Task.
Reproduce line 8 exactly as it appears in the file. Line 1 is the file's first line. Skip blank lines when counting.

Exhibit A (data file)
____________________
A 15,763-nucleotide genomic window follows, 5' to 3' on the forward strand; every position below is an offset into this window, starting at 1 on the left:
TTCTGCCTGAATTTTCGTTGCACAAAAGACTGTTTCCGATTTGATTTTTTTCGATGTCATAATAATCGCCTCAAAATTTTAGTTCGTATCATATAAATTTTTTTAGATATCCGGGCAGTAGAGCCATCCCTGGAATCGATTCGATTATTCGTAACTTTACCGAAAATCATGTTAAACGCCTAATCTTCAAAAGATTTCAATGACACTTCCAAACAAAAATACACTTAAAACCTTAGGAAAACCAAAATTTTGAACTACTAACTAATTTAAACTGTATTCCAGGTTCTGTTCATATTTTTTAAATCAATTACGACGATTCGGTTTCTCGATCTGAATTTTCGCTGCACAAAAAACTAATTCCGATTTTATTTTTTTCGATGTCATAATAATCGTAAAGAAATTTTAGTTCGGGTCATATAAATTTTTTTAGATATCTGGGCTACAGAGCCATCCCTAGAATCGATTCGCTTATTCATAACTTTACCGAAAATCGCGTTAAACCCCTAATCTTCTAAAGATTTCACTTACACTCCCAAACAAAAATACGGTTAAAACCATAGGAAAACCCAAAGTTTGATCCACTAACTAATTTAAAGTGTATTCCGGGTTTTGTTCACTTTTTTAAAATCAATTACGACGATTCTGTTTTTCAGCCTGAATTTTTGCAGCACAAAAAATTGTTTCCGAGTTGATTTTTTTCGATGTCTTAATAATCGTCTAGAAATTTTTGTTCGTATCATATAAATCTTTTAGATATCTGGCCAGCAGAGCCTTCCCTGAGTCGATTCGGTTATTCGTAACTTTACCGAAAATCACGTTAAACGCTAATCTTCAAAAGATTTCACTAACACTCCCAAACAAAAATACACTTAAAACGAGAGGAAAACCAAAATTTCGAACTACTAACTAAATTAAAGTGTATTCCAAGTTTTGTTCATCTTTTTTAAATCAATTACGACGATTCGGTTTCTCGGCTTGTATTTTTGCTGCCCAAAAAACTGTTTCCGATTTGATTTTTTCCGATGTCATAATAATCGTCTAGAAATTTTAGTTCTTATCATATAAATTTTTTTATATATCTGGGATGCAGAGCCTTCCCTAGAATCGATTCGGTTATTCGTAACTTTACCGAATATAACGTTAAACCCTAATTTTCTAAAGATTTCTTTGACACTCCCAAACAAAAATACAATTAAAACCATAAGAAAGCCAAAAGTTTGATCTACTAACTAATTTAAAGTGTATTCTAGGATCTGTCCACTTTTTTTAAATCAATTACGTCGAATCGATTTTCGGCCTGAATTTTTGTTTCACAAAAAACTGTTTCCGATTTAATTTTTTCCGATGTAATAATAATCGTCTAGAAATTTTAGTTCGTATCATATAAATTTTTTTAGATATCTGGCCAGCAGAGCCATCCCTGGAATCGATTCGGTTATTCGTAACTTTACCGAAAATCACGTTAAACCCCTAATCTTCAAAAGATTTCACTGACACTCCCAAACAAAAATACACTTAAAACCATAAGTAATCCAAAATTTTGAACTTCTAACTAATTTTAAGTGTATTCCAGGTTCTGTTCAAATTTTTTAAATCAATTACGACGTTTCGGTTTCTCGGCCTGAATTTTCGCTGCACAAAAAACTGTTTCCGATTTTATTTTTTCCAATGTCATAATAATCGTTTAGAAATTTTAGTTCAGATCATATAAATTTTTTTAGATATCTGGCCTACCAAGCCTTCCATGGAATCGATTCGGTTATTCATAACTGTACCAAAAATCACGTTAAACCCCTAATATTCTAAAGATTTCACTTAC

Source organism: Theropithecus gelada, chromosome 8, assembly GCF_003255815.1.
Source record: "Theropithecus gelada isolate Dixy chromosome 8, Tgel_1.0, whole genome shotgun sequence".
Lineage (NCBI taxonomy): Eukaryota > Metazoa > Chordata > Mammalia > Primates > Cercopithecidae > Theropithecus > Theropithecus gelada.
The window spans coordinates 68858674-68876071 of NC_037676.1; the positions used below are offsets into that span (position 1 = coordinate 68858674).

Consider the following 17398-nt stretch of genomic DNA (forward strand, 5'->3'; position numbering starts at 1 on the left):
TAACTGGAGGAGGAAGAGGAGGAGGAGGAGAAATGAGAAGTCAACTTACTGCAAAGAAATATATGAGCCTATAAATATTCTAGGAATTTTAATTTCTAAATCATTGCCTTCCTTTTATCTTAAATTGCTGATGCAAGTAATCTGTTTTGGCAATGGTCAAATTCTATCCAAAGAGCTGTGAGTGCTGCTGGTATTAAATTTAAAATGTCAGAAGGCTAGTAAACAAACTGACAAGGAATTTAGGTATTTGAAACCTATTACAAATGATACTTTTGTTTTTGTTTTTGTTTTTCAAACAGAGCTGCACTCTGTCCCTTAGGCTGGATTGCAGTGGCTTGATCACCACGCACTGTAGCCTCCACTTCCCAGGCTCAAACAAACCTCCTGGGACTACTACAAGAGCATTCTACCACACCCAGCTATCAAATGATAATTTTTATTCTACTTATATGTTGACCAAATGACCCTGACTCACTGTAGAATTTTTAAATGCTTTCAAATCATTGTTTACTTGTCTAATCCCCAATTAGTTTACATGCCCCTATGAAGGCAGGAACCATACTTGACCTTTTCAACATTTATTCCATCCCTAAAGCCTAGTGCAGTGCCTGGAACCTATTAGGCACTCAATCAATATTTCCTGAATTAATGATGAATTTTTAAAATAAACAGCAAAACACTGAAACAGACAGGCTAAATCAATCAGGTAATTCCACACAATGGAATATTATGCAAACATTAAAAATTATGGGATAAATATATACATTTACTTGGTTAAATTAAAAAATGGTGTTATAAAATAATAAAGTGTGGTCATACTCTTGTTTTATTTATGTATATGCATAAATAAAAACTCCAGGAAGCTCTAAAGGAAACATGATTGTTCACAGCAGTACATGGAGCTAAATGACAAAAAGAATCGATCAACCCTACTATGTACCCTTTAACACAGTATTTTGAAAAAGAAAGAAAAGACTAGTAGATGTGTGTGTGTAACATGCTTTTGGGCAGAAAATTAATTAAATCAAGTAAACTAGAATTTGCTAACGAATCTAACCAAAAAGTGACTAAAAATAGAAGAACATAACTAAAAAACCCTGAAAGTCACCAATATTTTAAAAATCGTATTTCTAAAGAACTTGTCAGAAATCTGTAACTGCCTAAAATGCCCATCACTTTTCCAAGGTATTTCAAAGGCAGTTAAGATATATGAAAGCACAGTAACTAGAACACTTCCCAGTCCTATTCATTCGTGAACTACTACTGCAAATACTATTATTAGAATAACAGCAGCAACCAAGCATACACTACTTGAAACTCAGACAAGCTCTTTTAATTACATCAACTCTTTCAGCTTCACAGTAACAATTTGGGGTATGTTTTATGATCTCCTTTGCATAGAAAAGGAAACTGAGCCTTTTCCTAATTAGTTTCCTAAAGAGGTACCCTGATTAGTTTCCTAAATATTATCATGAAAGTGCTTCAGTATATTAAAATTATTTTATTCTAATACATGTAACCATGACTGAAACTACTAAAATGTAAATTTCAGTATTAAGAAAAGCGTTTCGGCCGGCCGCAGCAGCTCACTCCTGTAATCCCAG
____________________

TAACTGGAGGAGGAAGAGGAGGAGGAGGAGAAATGAGAAGTCAACTTACTGCAAAGAAATATATGAGCCTATAAATATTCTAGGAATTTTAATTTCTAAATCATTGCCTTCCTTTTATCTTAAATTGCTGATGCAAGTAATCTGTTTTGGCAATGGTCAAATTCTATCCAAAGAGCTGTGAGTGCTGCTGGTATTAAATTTAAAATGTCAGAAGGCTAGTAAACAAACTGACAAGGAATTTAGGTATTTGAAACCTATTACAAATGATACTTTTGTTTTTGTTTTTGTTTTTCAAACAGAGCTGCACTCTGTCCCTTAGGCTGGATTGCAGTGGCTTGATCACCACGCACTGTAGCCTCCACTTCCCAGGCTCAAACAAACCTCCTGGGACTACTACAAGAGCATTCTACCACACCCAGCTATCAAATGATAATTTTTATTCTACTTATATGTTGACCAAATGACCCTGACTCACTGTAGAATTTTTAAATGCTTTCAAATCATTGTTTACTTGTCTAATCCCCAATTAGTTTACATGCCCCTATGAAGGCAGGAACCATACTTGACCTTTTCAACATTTATTCCATCCCTAAAGCCTAGTGCAGTGCCTGGAACCTATTAGGCACTCAATCAATATTTCCTGAATTAATGATGAATTTTTAAAATAAACAGCAAAACACTGAAACAGACAGGCTAAATCAATCAGGTAATTCCACACAATGGAATATTATGCAAACATTAAAAATTATGGGATAAATATATACATTTACTTGGTTAAATTAAAAAATGGTGTTATAAAATAATAAAGTGTGGTCATACTCTTGTTTTATTTATGTATATGCATAAATAAAAACTCCAGGAAGCTCTAAAGGAAACATGATTGTTCACAGCAGTACATGGAGCTAAATGACAAAAAGAATCGATCAACCCTACTATGTACCCTTTAACACAGTATTTTGAAAAAGAAAGAAAAGACTAGTAGATGTGTGTGTGTAACATGCTTTTGGGCAGAAAATTAATTAAATCAAGTAAACTAGAATTTGCTAACGAATCTAACCAAAAAGTGACTAAAAATAGAAGAACATAACTAAAAAACCCTGAAAGTCACCAATATTTTAAAAATCGTATTTCTAAAGAACTTGTCAGAAATCTGTAACTGCCTAAAATGCCCATCACTTTTCCAAGGTATTTCAAAGGCAGTTAAGATATATGAAAGCACAGTAACTAGAACACTTCCCAGTCCTATTCATTCGTGAACTACTACTGCAAATACTATTATTAGAATAACAGCAGCAACCAAGCATACACTACTTGAAACTCAGACAAGCTCTTTTAATTACATCAACTCTTTCAGCTTCACAGTAACAATTTGGGGTATGTTTTATGATCTCCTTTGCATAGAAAAGGAAACTGAGCCTTTTCCTAATTAGTTTCCTAAAGAGGTACCCTGATTAGTTTCCTAAATATTATCATGAAAGTGCTTCAGTATATTAAAATTATTTTATTCTAATACATGTAACCATGACTGAAACTACTAAAATGTAAATTTCAGTATTAAGAAAAGCGTTTCGGCCGGCCGCAGCAGCTCACTCCTGTAATCCCAG